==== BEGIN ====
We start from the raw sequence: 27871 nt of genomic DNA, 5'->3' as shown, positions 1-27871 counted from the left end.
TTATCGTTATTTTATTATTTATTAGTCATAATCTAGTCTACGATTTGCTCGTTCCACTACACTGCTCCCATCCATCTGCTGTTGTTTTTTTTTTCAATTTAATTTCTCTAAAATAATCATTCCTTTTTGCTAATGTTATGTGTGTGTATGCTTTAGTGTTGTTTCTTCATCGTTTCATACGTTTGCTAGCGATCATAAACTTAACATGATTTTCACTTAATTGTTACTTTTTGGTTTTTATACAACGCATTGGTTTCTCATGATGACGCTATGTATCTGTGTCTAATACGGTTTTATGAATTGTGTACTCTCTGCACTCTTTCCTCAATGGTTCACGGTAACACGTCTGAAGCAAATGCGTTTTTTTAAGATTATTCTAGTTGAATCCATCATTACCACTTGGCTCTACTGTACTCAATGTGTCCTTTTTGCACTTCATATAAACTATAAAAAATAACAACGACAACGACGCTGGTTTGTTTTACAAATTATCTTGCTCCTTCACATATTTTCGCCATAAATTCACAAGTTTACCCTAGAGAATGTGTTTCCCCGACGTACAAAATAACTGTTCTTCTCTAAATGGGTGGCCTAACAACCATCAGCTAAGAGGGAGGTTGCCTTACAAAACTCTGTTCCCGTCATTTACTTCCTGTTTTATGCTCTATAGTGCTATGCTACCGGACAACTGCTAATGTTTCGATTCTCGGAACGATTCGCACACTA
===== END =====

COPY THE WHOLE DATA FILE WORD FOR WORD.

We start from the raw sequence: 27871 nt of genomic DNA, 5'->3' as shown, positions 1-27871 counted from the left end.
TTATCGTTATTTTATTATTTATTAGTCATAATCTAGTCTACGATTTGCTCGTTCCACTACACTGCTCCCATCCATCTGCTGTTGTTTTTTTTTTCAATTTAATTTCTCTAAAATAATCATTCCTTTTTGCTAATGTTATGTGTGTGTATGCTTTAGTGTTGTTTCTTCATCGTTTCATACGTTTGCTAGCGATCATAAACTTAACATGATTTTCACTTAATTGTTACTTTTTGGTTTTTATACAACGCATTGGTTTCTCATGATGACGCTATGTATCTGTGTCTAATACGGTTTTATGAATTGTGTACTCTCTGCACTCTTTCCTCAATGGTTCACGGTAACACGTCTGAAGCAAATGCGTTTTTTTAAGATTATTCTAGTTGAATCCATCATTACCACTTGGCTCTACTGTACTCAATGTGTCCTTTTTGCACTTCATATAAACTATAAAAAATAACAACGACAACGACGCTGGTTTGTTTTACAAATTATCTTGCTCCTTCACATATTTTCGCCATAAATTCACAAGTTTACCCTAGAGAATGTGTTTCCCCGACGTACAAAATAACTGTTCTTCTCTAAATGGGTGGCCTAACAACCATCAGCTAAGAGGGAGGTTGCCTTACAAAACTCTGTTCCCGTCATTTACTTCCTGTTTTATGCTCTATAGTGCTATGCTACCGGACAACTGCTAATGTTTCGATTCTCGGAACGATTCGCACACTA